BOSTON (Reuters) – A unit of Insys Therapeutics Inc pleaded guilty on Friday to fraud charges as part of an $225 million deal with the U.S. Justice Department resolving claims that the drugmaker bribed doctors to prescribe an addictive opioid medication.
FILE PHOTO: John Kapoor, the billionaire founder of Insys Therapeutics Inc., leaves the federal courthouse in Boston, Massachusetts, U.S., March 13, 2019. REUTERS/Brian Snyder/File Photo/File Photo
The plea, in federal court in Boston by the Chandler, Arizona-based Insys’ operating subsidiary, came in one of the few criminal prosecutions to date of a corporation accused of helping fuel the nation’s deadly opioid epidemic.
The plea deal was announced on Wednesday, a month after a federal jury found wealthy Insys founder John Kapoor and four other former executives and managers guilty of engaging in a vast racketeering conspiracy.
Insys is facing growing financial pressures as a result of the U.S. probe and a decline in sales of its flagship fentanyl pain product, Subsys, which it has said could prompt the company to seek bankruptcy protection.
Beyond the plea by subsidiary Insys Pharma Inc, Insys has also entered into a five-year deferred prosecution agreement with the government and agreed to pay $30 million in the criminal case and $195 million to resolve civil claims.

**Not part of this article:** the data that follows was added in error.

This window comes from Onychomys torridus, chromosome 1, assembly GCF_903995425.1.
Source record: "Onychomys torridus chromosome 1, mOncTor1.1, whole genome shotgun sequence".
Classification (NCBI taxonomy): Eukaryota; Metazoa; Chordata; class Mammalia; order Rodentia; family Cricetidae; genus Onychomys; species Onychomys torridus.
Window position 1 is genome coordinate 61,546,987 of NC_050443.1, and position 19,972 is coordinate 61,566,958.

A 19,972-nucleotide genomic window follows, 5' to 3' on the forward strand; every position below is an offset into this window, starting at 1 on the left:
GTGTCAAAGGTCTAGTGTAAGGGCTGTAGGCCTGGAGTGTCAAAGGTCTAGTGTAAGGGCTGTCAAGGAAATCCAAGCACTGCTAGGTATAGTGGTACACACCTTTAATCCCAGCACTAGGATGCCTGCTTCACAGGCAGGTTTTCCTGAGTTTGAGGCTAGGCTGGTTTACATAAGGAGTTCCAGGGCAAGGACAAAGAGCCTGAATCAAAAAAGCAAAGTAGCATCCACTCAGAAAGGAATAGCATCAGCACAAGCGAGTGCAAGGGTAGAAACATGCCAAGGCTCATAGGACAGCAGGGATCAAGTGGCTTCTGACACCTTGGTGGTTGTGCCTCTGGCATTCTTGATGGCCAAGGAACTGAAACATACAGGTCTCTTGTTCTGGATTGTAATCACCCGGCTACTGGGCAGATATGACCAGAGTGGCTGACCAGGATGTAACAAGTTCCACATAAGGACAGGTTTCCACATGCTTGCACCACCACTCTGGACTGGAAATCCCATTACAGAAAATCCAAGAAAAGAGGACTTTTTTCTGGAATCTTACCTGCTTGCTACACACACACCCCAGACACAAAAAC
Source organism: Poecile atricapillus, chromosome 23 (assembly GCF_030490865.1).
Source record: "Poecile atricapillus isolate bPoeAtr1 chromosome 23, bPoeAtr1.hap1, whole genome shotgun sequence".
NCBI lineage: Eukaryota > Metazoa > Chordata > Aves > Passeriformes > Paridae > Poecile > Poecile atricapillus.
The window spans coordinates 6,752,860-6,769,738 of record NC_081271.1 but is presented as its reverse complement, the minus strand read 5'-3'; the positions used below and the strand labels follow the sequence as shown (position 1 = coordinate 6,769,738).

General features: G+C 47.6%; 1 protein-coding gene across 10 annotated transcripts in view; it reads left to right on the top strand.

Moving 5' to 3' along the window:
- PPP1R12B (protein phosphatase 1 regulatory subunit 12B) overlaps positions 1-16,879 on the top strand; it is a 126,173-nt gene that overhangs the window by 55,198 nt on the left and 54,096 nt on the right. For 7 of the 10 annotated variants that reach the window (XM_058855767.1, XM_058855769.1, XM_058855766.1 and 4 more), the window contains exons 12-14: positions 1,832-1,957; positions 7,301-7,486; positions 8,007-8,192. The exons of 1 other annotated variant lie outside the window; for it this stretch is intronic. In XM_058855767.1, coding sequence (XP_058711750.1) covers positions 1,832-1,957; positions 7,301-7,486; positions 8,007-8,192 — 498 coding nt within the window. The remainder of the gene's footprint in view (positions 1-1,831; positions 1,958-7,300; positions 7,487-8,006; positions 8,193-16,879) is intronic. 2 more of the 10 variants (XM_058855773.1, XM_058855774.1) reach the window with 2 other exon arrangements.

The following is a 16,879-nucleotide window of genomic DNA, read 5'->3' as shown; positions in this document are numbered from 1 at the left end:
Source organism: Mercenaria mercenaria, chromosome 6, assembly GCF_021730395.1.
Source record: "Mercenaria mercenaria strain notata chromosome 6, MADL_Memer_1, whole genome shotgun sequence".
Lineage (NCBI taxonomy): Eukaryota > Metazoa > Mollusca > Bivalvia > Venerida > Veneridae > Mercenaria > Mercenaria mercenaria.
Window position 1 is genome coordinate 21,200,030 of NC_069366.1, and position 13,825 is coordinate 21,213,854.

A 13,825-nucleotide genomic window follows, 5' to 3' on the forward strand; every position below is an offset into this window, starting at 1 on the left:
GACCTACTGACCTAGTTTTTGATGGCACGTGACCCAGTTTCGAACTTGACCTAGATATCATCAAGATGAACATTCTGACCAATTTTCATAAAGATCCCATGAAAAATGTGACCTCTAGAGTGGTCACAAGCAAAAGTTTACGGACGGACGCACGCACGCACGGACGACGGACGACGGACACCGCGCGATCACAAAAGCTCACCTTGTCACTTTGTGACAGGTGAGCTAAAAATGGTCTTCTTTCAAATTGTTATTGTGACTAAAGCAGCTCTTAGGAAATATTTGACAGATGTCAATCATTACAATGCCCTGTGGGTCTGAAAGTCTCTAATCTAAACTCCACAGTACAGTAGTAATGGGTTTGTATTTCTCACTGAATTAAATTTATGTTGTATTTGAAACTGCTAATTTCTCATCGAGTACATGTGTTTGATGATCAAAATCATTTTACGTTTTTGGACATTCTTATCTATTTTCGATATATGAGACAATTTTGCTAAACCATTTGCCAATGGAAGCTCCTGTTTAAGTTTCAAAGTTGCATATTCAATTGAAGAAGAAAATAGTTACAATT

U.S. District Judge Rya Zobel approved the parent company’s deferred prosecution agreement at Friday’s hearing and scheduled sentencing for the subsidiary for July 10.
Insys in a statement said it believes the deal is in its best interests. Kapoor and his co-defendants deny wrongdoing and are expected to appeal.
Subsys is an under-the-tongue spray the U.S. Food and Drug Administration approved in 2012 only for treating pain in cancer patients. Its main ingredient, fentanyl, is an opioid 100 times stronger than morphine.
Prosecutors alleged that while Kapoor served as Insys’ chairman, the company from 2012 to 2015 paid doctors and other medical practitioners bribes in exchange for prescribing Subsys to their patients, often to those who did not have cancer.
Insys did so by paying medical practitioners to act as speakers at sham events ostensibly meant to educate clinicians about Subsys but that were often just social gatherings at high-priced restaurants with no real attendees.
Those practitioners include a former New Hampshire physician assistant, Christopher Clough, who prosecutors say received $44,000. Payments to Clough form the basis of the plea by the subsidiary to five counts of mail fraud.
Clough was sentenced on Monday to four years in prison after being convicted of accepting kickbacks from Insys. He plans to appeal.
Reporting by Nate Raymond in Boston; Editing by Bill Berkrot and Steve Orlofsky